What does this mean going forward? Well, first the good news. The Supreme Court’s order did not speak to the merits of work requirements or authorize them in any way. Given the Court’s irregular handling of the case and recent history of awful Medicaid rulings, it is likely very good for Medicaid policy that the Supreme Court did not issue any decision on the merits.

The bad news is that with just one short order, the Supreme Court vacated carefully crafted judicial opinions based on hours of analysis of volumes of policy evidence, including many comments filed by stakeholders explaining the terrible policy consequences of work requirements. That said, it’s important to understand that, in the final accounting, the Supreme Court has not created any law or precedent that affirmatively supports work requirements, it has just dismantled decisions that would help to block them.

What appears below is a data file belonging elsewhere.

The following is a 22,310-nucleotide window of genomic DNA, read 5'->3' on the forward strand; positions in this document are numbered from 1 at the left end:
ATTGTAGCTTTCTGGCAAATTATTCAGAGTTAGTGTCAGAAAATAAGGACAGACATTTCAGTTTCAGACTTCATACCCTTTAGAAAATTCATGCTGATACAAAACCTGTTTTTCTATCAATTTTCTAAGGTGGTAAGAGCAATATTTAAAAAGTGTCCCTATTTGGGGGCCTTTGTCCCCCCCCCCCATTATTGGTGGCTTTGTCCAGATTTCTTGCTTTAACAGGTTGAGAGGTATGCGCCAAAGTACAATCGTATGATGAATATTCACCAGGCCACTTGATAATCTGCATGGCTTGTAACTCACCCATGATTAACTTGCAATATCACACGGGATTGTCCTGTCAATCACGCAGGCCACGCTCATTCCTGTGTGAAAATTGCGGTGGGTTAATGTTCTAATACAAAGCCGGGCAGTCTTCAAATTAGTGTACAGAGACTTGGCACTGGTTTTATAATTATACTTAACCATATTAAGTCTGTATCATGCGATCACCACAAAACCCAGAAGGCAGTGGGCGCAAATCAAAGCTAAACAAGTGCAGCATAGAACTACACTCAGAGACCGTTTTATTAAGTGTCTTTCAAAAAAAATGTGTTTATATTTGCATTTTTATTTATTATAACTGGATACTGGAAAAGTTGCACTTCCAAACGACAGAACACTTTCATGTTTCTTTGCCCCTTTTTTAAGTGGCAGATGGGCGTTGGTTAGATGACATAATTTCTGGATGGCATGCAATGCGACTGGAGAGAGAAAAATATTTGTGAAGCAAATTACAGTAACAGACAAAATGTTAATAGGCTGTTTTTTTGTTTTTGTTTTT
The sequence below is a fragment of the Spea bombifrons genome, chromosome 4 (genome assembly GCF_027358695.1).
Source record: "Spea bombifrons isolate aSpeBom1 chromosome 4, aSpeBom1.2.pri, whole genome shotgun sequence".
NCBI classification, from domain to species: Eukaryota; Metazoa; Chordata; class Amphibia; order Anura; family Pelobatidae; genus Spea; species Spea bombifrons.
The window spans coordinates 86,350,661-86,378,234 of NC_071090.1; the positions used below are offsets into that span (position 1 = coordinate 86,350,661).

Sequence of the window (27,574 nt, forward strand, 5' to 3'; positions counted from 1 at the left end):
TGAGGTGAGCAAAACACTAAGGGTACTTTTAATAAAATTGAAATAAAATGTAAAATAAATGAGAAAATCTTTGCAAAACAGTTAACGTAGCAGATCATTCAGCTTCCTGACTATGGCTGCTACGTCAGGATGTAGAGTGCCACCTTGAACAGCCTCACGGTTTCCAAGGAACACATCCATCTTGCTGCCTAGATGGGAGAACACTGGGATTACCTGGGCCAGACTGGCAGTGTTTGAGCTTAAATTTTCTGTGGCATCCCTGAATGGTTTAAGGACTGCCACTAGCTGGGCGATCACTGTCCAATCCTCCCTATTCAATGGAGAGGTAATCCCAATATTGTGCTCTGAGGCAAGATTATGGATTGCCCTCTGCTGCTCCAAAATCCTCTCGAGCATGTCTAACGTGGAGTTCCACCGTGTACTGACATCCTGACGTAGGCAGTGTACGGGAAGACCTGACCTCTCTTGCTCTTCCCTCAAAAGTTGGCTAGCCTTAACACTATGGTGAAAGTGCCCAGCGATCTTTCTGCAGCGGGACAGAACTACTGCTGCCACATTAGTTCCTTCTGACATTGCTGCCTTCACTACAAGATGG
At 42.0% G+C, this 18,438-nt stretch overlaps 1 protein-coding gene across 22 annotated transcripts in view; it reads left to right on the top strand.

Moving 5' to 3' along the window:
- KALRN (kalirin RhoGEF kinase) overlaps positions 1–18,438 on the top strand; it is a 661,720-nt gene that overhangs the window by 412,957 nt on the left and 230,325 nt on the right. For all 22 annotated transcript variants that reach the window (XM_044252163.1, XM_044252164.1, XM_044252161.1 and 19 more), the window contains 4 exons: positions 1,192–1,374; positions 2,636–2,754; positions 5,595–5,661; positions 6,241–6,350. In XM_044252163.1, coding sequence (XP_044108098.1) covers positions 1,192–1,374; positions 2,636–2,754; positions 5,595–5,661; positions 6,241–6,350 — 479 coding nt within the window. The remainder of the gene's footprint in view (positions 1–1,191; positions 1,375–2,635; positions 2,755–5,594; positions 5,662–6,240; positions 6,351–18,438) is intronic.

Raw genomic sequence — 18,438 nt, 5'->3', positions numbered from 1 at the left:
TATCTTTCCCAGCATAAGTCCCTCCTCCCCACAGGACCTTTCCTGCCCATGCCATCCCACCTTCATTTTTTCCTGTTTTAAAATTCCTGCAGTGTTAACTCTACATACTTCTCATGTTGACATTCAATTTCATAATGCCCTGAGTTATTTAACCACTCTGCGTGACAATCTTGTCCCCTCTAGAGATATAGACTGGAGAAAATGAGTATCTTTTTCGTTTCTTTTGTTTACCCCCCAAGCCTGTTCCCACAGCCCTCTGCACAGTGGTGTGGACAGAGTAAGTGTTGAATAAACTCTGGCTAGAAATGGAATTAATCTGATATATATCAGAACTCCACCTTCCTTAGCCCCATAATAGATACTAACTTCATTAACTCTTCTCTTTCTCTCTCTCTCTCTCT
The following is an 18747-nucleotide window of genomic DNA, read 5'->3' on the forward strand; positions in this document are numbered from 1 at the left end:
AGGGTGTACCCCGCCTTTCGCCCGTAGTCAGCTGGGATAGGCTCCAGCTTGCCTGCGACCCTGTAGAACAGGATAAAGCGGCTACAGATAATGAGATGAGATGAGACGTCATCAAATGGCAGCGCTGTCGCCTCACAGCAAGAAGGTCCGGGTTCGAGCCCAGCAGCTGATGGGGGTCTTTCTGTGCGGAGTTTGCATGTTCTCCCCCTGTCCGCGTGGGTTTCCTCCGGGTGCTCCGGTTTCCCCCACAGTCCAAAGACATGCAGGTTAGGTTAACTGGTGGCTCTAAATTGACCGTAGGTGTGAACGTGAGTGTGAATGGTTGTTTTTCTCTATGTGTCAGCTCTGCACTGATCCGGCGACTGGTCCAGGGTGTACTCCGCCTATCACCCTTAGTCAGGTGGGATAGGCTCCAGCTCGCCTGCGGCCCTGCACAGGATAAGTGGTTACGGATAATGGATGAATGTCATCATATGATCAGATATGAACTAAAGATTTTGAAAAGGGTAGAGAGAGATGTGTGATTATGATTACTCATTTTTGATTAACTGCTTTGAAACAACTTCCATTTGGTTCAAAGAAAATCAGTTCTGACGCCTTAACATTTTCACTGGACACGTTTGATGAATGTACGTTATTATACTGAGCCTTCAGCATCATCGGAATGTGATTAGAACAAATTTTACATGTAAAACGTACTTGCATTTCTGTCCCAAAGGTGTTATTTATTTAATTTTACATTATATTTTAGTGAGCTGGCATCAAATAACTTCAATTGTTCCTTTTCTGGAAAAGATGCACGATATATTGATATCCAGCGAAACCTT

Ultimately, the loss of the case precedent should not have great impacts on new work requirements during the Biden administration, since the administration has come out in opposition to work requirements and committed to never approving them. However, it could weaken defense against efforts by states to resurrect other Trump era approvals that are still pending in the courts or new work requirements that are pursued by a future administration.